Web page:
After the last RKO Astaire-Rogers film, The Story of Vernon and Irene Castle (1939), Astaire appeared with various other partners, such as Eleanor Powell, Rita Hayworth (whom Astaire cited as his favourite on-screen partner), and Lucille Bremer. He retired temporarily in 1946 but returned to the screen in 1948 and appeared in a series of Technicolor musicals for MGM that, next to his films with Rogers, constitute his most highly regarded body of work. Several of Astaire’s most-famous dance routines appear in these films, such as the slow-motion dance in Easter Parade (1948), which also featured Judy Garland; the dance with empty shoes in The Barkleys of Broadway (1949), which was his 10th and final film with Rogers; the ceiling dance and the duet with a hat rack in Royal Wedding (1951); and the dance on air in The Belle of New York (1952). The best of Astaire’s films during this period was The Band Wagon (1953), often cited as one of the greatest of film musicals; it featured Astaire’s memorable duet with Cyd Charisse to the song “Dancing in the Dark.”
Astaire’s run of classic MGM musicals ended with Silk Stockings (1957), after which his screen appearances were mostly in nondancing character roles. He continued to dance with new partner Barrie Chase for several Emmy Award-winning television specials throughout the 1950s and ’60s, and he danced again on-screen in Finian’s Rainbow (1968) and for a few steps with Gene Kelly in That’s Entertainment, Part II (1976).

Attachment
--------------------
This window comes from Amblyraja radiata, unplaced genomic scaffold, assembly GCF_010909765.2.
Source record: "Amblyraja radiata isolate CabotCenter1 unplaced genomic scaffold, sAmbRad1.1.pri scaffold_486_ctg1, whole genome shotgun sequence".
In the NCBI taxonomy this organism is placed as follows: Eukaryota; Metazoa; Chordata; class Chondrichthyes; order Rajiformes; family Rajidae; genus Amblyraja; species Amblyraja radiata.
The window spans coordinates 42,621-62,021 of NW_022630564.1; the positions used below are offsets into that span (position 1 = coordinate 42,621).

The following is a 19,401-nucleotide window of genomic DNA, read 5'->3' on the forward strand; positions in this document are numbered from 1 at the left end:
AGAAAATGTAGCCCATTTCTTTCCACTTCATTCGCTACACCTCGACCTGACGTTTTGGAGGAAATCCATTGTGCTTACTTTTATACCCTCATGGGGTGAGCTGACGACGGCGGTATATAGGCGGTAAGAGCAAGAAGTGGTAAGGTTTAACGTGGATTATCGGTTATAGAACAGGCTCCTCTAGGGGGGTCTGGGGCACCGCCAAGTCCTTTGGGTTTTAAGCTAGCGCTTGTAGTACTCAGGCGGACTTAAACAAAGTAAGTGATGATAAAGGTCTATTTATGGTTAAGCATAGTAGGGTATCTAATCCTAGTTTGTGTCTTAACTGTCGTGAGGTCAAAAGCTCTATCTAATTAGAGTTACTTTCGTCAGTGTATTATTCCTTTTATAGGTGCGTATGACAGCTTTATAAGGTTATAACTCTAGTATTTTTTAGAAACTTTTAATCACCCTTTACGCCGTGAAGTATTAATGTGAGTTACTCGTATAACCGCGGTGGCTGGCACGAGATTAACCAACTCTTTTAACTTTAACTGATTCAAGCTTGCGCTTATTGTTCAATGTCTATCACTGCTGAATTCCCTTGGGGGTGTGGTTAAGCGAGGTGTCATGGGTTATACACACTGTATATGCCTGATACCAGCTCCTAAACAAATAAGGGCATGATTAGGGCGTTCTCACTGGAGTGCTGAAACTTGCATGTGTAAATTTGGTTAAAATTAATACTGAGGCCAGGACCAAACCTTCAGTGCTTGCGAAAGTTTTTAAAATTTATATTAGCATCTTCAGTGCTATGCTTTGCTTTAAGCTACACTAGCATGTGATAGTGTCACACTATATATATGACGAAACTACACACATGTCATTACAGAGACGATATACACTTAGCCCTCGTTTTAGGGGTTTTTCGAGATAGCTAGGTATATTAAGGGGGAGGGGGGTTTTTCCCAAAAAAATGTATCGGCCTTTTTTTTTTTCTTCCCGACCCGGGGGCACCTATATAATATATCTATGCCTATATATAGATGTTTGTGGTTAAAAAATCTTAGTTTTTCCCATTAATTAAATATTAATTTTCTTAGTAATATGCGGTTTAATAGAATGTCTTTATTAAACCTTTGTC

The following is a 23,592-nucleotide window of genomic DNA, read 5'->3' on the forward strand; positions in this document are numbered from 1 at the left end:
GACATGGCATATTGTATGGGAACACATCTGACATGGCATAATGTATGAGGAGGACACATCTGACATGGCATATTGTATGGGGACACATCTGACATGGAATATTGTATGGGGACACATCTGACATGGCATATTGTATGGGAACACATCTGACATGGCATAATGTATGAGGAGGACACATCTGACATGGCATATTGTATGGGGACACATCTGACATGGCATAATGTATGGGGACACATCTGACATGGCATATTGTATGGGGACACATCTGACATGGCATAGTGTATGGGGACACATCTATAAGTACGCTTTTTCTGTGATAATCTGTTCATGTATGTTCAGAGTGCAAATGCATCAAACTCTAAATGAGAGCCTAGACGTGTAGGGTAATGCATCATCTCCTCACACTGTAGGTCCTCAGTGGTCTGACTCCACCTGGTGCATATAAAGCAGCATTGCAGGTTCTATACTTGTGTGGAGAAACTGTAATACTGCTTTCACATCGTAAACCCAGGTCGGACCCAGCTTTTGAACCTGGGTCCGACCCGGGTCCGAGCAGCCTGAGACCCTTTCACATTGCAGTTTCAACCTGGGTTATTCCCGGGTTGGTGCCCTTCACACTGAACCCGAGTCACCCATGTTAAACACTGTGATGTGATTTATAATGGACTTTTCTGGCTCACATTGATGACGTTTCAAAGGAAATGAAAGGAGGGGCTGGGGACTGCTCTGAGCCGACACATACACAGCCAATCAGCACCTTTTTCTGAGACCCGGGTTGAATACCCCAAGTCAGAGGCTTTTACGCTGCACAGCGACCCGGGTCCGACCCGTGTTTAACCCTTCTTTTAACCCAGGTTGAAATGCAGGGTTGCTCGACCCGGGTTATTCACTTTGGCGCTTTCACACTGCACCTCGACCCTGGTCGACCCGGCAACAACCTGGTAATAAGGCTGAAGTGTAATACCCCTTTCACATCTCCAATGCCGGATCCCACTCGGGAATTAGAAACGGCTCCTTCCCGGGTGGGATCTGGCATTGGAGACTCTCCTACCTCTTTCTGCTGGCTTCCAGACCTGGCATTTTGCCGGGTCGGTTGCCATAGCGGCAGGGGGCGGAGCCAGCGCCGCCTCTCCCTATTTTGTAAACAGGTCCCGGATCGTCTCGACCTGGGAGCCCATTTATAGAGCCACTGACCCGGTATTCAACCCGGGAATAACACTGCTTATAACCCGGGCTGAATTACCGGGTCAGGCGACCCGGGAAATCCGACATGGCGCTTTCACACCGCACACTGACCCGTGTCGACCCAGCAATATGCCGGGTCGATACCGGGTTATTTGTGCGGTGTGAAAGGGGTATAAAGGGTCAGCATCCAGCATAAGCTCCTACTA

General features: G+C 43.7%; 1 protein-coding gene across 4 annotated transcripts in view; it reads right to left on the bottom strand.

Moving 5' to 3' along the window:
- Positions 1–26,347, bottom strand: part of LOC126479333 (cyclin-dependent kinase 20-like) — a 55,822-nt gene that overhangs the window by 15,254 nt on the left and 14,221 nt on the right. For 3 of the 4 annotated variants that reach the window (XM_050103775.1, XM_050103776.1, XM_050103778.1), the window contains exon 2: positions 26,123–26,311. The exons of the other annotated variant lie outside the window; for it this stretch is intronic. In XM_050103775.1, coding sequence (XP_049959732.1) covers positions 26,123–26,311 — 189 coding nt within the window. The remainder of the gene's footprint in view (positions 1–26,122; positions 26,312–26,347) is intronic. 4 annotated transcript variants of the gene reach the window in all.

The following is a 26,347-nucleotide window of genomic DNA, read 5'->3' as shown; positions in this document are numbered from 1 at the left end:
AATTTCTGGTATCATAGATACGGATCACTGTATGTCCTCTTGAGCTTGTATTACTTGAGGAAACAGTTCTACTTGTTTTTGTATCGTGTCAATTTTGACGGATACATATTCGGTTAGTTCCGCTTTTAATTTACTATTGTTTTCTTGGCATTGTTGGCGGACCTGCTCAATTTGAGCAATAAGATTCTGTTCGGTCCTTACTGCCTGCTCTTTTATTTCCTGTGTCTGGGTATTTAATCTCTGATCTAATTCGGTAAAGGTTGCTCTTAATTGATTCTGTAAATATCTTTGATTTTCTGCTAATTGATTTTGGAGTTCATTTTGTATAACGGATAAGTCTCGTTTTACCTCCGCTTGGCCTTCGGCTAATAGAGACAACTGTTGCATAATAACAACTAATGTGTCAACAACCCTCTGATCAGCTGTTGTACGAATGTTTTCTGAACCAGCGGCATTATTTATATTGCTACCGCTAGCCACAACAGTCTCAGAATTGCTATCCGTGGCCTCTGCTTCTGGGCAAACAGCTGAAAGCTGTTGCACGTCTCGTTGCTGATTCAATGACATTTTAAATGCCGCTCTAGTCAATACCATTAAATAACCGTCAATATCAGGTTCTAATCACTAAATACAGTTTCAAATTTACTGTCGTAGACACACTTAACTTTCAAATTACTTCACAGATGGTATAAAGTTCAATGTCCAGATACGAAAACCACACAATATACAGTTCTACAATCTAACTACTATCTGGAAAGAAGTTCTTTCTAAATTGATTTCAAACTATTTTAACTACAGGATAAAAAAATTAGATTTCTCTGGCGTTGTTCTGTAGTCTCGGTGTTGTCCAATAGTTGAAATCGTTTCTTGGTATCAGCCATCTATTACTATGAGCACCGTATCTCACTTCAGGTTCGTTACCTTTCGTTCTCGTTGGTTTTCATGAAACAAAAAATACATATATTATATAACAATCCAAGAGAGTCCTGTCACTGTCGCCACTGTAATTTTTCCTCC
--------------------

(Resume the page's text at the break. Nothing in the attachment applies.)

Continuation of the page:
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Astaire’s most-notable dramatic roles were in On the Beach (1959); The Pleasure of His Company (1962); The Towering Inferno (1974), for which he received an Oscar nomination for best supporting actor; and Ghost Story (1981), his final film. He was awarded an honorary Academy Award for his contributions to film in 1950, and he received a Life Achiev...
- The Editors of Encyclopaedia Britannica
Fred Astaire died in 1987 from pneumonia, at the age of 88. With his passing, the world lost a true dancing legend. His effortless lightness and grace may never be seen again. As Mikhail Baryshnikov observed at the time of Fred Astaire’s death, “No dancer can watch Fred Astaire and not know that we all should have been in another business.”.
8. Mai 2018 · Fred Astaire (1899-1987) was a preeminent dancer and choreographer who worked in vaudeville, revue, musical comedy, television, radio, and Hollywood musicals. He achieved admiring recognition not only from his peers in the entertainment world, but also from major figures in ballet and modern dance .
Vor einem Tag · Fred Astaire (Vernon), Ginger Rogers (Irene) 1939 Georgiana Cavendish: Die Herzogin: Keira Knightley: 2008 Miguel de Cervantes: Cervantes – Der Abenteurer des Königs: Horst Buchholz: 1967 Paul Cézanne: Meine Zeit mit Cézanne: Guillaume Gallienne: 2016 Coco Chanel: Coco Chanel & Igor Stravinsky: Anna Mouglalis: 2009 Charlie Chaplin: Chaplin ...